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The documents where this entity occurs most often are shown below. Click on a document to open it.

Document Max. Freq Min. Freq
Harper's Encyclopedia of United States History (ed. Benson Lossing) 836 0 Browse Search
Frederick H. Dyer, Compendium of the War of the Rebellion: Regimental Histories 690 0 Browse Search
Horace Greeley, The American Conflict: A History of the Great Rebellion in the United States of America, 1860-65: its Causes, Incidents, and Results: Intended to exhibit especially its moral and political phases with the drift and progress of American opinion respecting human slavery from 1776 to the close of the War for the Union. Volume I. 532 0 Browse Search
John M. Schofield, Forty-six years in the Army 480 0 Browse Search
Rebellion Record: a Diary of American Events: Documents and Narratives, Volume 2. (ed. Frank Moore) 406 0 Browse Search
Rebellion Record: a Diary of American Events, Diary from December 17, 1860 - April 30, 1864 (ed. Frank Moore) 350 0 Browse Search
Wiley Britton, Memoirs of the Rebellion on the Border 1863. 332 0 Browse Search
Benson J. Lossing, Pictorial Field Book of the Civil War. Volume 2. 322 0 Browse Search
Col. John M. Harrell, Confederate Military History, a library of Confederate States Military History: Volume 10.2, Arkansas (ed. Clement Anselm Evans) 310 0 Browse Search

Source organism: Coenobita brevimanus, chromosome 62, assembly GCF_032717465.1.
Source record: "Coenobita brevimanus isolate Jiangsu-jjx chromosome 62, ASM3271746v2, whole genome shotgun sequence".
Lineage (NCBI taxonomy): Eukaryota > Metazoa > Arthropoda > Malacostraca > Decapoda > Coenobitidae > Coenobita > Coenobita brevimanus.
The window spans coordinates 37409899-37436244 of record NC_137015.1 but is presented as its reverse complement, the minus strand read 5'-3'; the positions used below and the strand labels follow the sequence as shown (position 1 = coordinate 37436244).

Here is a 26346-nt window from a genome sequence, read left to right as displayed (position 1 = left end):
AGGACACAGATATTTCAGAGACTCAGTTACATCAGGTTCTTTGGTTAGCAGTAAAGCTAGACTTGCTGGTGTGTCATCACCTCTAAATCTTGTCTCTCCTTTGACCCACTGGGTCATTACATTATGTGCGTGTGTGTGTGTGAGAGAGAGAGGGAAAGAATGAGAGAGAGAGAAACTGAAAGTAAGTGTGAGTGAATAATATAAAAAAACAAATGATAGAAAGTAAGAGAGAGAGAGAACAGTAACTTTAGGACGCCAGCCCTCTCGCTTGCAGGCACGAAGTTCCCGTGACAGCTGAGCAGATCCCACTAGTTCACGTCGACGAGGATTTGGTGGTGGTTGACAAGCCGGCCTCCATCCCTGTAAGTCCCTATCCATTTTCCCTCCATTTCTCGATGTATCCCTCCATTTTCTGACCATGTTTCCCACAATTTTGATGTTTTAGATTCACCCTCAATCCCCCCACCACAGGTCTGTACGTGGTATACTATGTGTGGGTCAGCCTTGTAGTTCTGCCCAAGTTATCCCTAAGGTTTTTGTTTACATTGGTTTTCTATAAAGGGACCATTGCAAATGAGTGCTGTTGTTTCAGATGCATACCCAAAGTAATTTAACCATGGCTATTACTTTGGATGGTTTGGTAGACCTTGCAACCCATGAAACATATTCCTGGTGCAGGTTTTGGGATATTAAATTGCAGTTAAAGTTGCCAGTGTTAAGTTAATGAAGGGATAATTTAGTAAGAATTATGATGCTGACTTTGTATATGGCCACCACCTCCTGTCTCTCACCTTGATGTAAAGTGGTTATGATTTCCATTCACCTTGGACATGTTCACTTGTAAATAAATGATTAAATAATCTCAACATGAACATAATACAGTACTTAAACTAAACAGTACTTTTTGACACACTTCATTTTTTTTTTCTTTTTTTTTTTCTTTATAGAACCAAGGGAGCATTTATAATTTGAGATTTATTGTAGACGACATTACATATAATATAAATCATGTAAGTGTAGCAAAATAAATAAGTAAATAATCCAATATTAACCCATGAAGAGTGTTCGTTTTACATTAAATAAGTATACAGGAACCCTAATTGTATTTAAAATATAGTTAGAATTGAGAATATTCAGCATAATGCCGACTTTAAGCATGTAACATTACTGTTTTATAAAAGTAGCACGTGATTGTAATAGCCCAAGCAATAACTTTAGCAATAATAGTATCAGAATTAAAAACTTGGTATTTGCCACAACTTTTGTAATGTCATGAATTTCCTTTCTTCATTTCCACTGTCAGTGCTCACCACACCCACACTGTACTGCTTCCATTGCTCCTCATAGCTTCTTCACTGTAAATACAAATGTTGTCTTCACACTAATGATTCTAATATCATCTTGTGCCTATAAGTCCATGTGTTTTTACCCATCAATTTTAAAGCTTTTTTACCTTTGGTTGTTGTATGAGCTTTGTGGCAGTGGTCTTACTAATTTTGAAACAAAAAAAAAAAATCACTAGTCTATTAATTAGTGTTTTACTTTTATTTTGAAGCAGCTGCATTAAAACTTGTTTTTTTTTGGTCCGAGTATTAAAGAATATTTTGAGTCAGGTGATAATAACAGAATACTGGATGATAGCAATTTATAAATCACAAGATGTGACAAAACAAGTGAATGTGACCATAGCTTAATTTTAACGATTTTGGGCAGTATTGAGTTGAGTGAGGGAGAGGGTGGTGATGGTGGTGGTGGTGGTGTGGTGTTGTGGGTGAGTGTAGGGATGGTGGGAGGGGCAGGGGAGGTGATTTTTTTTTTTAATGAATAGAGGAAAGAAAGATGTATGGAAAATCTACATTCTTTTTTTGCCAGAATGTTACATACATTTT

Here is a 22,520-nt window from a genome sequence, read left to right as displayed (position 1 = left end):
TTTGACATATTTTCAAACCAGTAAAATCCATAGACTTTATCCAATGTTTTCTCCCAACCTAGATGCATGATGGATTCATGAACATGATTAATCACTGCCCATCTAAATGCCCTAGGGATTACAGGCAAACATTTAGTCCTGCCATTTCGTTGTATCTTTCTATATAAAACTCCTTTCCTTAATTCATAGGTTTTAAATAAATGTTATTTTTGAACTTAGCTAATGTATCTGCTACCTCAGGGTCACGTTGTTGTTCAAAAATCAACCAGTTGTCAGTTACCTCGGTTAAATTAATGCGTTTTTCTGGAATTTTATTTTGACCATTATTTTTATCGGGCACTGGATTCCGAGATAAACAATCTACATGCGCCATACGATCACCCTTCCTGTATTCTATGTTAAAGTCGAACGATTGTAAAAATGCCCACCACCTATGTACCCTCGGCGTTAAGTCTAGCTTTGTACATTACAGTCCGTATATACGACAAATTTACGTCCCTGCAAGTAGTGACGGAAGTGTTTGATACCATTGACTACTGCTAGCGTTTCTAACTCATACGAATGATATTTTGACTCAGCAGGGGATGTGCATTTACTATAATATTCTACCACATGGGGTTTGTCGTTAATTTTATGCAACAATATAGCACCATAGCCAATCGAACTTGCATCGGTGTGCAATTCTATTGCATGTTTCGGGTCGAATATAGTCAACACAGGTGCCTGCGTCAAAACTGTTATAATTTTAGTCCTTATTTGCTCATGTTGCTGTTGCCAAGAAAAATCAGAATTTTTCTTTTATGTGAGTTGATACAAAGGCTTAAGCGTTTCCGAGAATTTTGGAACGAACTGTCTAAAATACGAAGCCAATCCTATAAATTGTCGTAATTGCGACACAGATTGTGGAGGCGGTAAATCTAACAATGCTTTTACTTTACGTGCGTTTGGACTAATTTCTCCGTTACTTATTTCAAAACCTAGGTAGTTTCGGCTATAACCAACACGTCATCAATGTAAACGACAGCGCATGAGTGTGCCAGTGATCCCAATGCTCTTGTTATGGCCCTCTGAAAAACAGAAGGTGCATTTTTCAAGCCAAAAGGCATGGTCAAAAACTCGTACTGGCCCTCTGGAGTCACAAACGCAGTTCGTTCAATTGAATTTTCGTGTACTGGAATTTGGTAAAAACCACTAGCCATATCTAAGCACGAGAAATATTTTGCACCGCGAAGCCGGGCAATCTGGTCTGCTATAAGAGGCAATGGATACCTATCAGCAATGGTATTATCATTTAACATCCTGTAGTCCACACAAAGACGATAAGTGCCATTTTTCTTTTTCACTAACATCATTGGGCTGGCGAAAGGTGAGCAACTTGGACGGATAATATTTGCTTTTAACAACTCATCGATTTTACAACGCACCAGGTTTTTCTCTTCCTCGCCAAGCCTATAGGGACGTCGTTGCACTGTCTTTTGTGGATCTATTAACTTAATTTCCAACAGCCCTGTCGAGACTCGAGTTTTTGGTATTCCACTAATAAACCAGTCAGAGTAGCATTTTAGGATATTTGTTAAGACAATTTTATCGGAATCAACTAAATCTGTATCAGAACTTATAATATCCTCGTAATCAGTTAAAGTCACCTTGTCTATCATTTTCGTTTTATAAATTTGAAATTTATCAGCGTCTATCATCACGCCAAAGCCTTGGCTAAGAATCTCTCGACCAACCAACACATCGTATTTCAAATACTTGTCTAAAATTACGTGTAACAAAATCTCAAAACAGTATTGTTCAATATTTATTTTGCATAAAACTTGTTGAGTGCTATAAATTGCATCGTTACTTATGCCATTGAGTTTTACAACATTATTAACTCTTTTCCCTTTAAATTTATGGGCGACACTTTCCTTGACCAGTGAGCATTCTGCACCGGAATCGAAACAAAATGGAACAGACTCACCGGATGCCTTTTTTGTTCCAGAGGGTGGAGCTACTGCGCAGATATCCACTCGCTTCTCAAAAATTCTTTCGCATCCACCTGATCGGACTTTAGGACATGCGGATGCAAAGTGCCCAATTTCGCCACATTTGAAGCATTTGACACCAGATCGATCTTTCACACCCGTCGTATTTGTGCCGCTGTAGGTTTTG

Col. John C. Moore, Confederate Military History, a library of Confederate States Military History: Volume 9.2, Missouri (ed. Clement Anselm Evans) 294 0 Browse Search
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Browsing named entities in The Daily Dispatch: December 11, 1860., [Electronic resource]. You can also browse the collection for Missouri (Missouri, United States) or search for Missouri (Missouri, United States) in all documents.

Your search returned 2 results in 1 document section:

occupied prior to 1854, by re-establishing the Missouri Compromise line, don't you think, my good friend, you could then be persuaded to agree that all the Southern States, except South Carolina, would agree, even without the restoration of the Missouri line, to remain a little longer in the Union? although South Carolina might have assumed that she was too good, and high toned, and chivalric to remain where Virginia, Kentucky, Tennessee, Maryland, North Carolina and Missouri would be proud toMissouri would be proud to stay? And if South Carolina should be deaf to all remonstrance, and insist that she would stay out, after that, don't you think she ought to be left to share the fate she had so unnecessarily courted and provoked? All this I have strong hope may be accomplished, if reasonable time is allowed, a suitable spirit is adopted, and a proper course is pursued; but I do not think it can be done by the system of bullying and bravado that many of our leading men seem to have a decided passion for.